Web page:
The town of Iphofen is nestled in the heartland of Franken where time has stood still for over 800 years. This medieval town is complete with stone walls and gates and a population of fewer than 5000 people. Crooked timber-framed houses sit in defiance on quiet roads. In fact, the most noise one hears are the beautiful church bells that seem to chime at any given moment. We asked the guide how the town survived so many wars without one scar. He told us that Iphofen became a hospital during the last war. A large red cross was painted in the town square warning planes not to drop bombs! 

In addition to its history, Iphofen is central to many wine vineyards. And when visiting this magical place, stop at Vinothek Iphofen, a local place to taste and enjoy wine from the region. Vinothek translated is ‘wine store’. 

While tasting wine was my main focus, I also had the opportunity to experience some memorable cuisine throughout Franken. This is just a small sampling of my dining experiences here.

If visiting the town of Großheubach, Gasthaus Krone should be on your list of restaurants to dine at.  You will always receive a warm welcome from owners Niki and Ralf Restel. Niki is the sommelier and Ralf is the chef. Together, they have put together an outstanding menu of food and wine. And the décor is beautiful.

Another place to dine is Restaurant Zur Schwane in the town of Volkach. Not only is Zur Schwane a restaurant, but they also have a hotel and winery with a very old and beautiful wine cellar. In 1996, Ralph Düker and Eva Pfaff-Düker became owners of this historic building that dates back over 600 years.

Vinotheque Fahr Away is a wine bar also located in Volkach that serves “Franconian Tapas”. It is owned by Heike and Thomas Braun. They also own a hotel and produce delicious wine. We tasted a variety of wines from Familienweingut Braun with their cellarmaster Kristin Zwiener who guided us through the wines that were nicely paired with the tapas. It was a feast for the palate!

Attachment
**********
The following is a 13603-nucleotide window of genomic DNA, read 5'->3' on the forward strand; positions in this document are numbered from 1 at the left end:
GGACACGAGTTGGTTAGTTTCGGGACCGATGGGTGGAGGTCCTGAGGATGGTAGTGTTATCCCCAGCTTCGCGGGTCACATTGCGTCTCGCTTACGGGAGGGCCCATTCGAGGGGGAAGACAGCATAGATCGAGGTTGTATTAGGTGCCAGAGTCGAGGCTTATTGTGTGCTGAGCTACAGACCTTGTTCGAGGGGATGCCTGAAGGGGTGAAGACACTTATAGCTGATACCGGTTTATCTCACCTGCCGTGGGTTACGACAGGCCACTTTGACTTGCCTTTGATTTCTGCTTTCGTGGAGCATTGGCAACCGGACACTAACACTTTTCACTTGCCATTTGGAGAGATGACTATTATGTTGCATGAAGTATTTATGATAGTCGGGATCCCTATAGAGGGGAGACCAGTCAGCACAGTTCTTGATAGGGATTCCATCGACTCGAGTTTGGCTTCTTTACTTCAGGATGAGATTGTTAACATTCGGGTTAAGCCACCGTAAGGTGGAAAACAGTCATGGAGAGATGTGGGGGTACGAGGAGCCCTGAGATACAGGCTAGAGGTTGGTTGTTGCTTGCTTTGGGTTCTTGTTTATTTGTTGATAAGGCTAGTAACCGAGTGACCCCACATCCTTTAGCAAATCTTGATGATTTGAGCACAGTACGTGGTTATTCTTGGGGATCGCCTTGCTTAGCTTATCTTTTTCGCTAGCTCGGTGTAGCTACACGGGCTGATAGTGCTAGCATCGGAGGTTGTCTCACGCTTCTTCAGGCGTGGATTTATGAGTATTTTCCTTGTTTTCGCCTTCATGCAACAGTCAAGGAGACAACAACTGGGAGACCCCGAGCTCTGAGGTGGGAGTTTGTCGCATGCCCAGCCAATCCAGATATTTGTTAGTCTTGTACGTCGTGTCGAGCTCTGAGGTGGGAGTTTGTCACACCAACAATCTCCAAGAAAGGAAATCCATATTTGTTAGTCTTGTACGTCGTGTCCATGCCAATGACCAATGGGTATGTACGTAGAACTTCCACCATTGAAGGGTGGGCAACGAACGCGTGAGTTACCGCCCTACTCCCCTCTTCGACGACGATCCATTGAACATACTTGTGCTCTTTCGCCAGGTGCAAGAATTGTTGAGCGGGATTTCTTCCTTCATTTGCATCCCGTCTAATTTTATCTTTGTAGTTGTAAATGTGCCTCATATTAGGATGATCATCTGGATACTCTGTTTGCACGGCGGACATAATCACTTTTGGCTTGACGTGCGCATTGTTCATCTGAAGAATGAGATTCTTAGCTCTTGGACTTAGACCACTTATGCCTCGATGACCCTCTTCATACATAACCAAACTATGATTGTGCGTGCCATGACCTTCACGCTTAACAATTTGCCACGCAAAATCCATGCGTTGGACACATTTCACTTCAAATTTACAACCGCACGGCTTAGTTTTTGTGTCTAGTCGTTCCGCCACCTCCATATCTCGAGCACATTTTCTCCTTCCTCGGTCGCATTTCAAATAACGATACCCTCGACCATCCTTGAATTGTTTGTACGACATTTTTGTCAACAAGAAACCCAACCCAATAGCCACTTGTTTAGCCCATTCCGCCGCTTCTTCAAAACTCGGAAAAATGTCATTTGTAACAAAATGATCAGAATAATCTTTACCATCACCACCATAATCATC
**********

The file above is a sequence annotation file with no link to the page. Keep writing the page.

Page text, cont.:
These were my favorite tapas!
Gnocchi piccolo in a fig and Gorgonzola sauce.

Kartaeuserkloesse with wine cream sauce and berry compote.

And what would a visit to Germany be if we didn’t stop for Kaffee und Kuchen (coffee and cake)?  This is an afternoon tradition that has been part of German life for hundreds of years. 

We were invited to partake of this ritual at Brauhaus 3 in Konigsberg in Bayern. Brauhaus 3 is a tiny village with 90 residents. Silvia and Thomas Schuhmann own three luxury ecological wellness holiday apartments that are sustainable and ecological. There is a large garden area with a natural pond biosphere that is very peaceful. Everything is made in Germany and built by the very creative and talented Thomas. 

The Franken wine region has stolen my heart and I can’t wait to return. There is much to explore and the wines truly define the terroir and the creativity of the winemakers. All the winemakers that I met stressed the importance of letting the grapes and terroir speak with as little intervention as possible.  And, it was a great introduction for me to taste the many styles of Silvaner.

I hope that I have aroused your interest in exploring the wines, villages and cuisine of this region.

Auf Wiedersehen und Prost!


All photos by Penny Weiss